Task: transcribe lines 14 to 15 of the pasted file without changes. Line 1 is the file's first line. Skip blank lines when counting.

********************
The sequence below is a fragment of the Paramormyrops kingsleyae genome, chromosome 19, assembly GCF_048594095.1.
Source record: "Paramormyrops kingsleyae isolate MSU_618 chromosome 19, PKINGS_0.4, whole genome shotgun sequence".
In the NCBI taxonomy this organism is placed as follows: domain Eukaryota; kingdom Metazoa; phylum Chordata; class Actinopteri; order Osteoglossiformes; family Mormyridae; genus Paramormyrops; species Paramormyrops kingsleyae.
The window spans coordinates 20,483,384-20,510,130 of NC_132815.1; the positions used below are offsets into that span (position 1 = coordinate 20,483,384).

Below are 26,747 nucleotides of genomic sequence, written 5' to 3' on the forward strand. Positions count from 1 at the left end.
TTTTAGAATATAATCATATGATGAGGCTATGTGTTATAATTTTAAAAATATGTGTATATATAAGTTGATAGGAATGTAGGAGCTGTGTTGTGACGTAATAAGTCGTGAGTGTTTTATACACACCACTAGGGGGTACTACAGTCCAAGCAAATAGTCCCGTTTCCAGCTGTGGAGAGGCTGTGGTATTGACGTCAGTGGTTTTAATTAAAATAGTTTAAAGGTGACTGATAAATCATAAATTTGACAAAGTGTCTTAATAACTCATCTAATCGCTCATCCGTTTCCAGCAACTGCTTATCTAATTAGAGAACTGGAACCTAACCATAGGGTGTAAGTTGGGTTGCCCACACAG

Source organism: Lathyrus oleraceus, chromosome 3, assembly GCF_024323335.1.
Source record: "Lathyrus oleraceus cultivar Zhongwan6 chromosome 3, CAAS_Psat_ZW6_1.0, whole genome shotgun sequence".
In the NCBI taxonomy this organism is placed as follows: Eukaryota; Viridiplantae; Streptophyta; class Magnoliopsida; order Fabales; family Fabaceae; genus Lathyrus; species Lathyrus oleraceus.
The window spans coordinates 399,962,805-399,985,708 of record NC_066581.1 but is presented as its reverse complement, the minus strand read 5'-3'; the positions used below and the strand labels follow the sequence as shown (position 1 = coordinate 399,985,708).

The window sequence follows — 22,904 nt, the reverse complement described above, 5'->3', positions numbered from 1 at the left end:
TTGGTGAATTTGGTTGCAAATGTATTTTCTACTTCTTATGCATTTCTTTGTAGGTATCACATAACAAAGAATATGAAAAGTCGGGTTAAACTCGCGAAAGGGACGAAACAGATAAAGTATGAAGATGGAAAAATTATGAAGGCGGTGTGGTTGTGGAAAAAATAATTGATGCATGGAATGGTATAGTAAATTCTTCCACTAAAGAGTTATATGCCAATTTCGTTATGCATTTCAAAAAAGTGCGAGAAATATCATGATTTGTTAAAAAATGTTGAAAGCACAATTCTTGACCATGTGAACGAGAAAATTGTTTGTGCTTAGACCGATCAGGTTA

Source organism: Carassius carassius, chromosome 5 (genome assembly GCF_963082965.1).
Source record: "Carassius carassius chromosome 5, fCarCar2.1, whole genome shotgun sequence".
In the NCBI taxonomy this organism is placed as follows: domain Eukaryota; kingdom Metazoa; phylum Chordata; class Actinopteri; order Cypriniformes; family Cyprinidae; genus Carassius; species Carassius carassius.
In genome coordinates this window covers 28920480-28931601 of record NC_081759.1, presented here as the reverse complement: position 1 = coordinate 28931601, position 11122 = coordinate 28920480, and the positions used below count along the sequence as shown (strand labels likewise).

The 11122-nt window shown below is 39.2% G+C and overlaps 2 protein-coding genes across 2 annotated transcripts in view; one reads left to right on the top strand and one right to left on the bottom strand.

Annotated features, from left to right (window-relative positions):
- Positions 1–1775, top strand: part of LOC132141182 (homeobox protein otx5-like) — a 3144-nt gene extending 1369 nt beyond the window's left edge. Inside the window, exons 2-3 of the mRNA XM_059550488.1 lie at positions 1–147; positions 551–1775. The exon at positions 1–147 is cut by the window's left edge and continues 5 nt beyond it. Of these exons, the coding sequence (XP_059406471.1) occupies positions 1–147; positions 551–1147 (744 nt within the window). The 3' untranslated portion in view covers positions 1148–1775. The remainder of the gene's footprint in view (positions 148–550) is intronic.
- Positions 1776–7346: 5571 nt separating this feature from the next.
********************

Source record: "Carassius carassius chromosome 5, fCarCar2.1, whole genome shotgun sequence".
In the NCBI taxonomy this organism is placed as follows: domain Eukaryota; kingdom Metazoa; phylum Chordata; class Actinopteri; order Cypriniformes; family Cyprinidae; genus Carassius; species Carassius carassius.